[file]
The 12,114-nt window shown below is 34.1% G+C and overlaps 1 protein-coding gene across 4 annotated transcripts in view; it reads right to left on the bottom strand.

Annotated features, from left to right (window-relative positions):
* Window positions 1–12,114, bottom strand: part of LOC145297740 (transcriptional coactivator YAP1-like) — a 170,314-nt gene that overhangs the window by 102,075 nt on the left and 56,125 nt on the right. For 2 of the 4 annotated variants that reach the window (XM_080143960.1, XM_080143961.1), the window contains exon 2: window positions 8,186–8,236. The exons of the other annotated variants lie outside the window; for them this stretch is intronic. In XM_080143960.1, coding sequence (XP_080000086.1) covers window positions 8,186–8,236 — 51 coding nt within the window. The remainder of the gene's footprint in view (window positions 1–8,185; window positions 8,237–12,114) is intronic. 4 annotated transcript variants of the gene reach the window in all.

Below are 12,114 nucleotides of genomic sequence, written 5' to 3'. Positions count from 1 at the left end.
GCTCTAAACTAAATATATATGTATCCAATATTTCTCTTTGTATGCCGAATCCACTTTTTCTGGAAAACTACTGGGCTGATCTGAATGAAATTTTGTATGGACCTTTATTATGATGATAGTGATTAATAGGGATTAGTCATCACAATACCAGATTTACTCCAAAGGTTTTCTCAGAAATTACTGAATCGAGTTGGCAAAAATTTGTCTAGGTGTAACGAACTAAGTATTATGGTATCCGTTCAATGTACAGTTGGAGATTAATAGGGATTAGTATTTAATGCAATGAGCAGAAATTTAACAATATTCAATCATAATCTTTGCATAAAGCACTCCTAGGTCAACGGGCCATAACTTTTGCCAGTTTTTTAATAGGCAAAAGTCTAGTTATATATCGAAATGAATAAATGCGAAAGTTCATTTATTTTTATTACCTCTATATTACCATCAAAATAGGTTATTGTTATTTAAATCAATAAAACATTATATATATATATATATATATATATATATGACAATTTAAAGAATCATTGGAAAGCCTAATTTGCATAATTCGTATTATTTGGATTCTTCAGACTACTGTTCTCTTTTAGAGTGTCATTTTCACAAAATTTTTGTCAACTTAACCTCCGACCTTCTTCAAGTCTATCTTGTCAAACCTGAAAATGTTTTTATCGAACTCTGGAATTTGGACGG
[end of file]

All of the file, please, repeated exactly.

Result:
The 12,114-nt window shown below is 34.1% G+C and overlaps 1 protein-coding gene across 4 annotated transcripts in view; it reads right to left on the bottom strand.

Annotated features, from left to right (window-relative positions):
* Window positions 1–12,114, bottom strand: part of LOC145297740 (transcriptional coactivator YAP1-like) — a 170,314-nt gene that overhangs the window by 102,075 nt on the left and 56,125 nt on the right. For 2 of the 4 annotated variants that reach the window (XM_080143960.1, XM_080143961.1), the window contains exon 2: window positions 8,186–8,236. The exons of the other annotated variants lie outside the window; for them this stretch is intronic. In XM_080143960.1, coding sequence (XP_080000086.1) covers window positions 8,186–8,236 — 51 coding nt within the window. The remainder of the gene's footprint in view (window positions 1–8,185; window positions 8,237–12,114) is intronic. 4 annotated transcript variants of the gene reach the window in all.

Below are 12,114 nucleotides of genomic sequence, written 5' to 3'. Positions count from 1 at the left end.
GCTCTAAACTAAATATATATGTATCCAATATTTCTCTTTGTATGCCGAATCCACTTTTTCTGGAAAACTACTGGGCTGATCTGAATGAAATTTTGTATGGACCTTTATTATGATGATAGTGATTAATAGGGATTAGTCATCACAATACCAGATTTACTCCAAAGGTTTTCTCAGAAATTACTGAATCGAGTTGGCAAAAATTTGTCTAGGTGTAACGAACTAAGTATTATGGTATCCGTTCAATGTACAGTTGGAGATTAATAGGGATTAGTATTTAATGCAATGAGCAGAAATTTAACAATATTCAATCATAATCTTTGCATAAAGCACTCCTAGGTCAACGGGCCATAACTTTTGCCAGTTTTTTAATAGGCAAAAGTCTAGTTATATATCGAAATGAATAAATGCGAAAGTTCATTTATTTTTATTACCTCTATATTACCATCAAAATAGGTTATTGTTATTTAAATCAATAAAACATTATATATATATATATATATATATATATATGACAATTTAAAGAATCATTGGAAAGCCTAATTTGCATAATTCGTATTATTTGGATTCTTCAGACTACTGTTCTCTTTTAGAGTGTCATTTTCACAAAATTTTTGTCAACTTAACCTCCGACCTTCTTCAAGTCTATCTTGTCAAACCTGAAAATGTTTTTATCGAACTCTGGAATTTGGACGG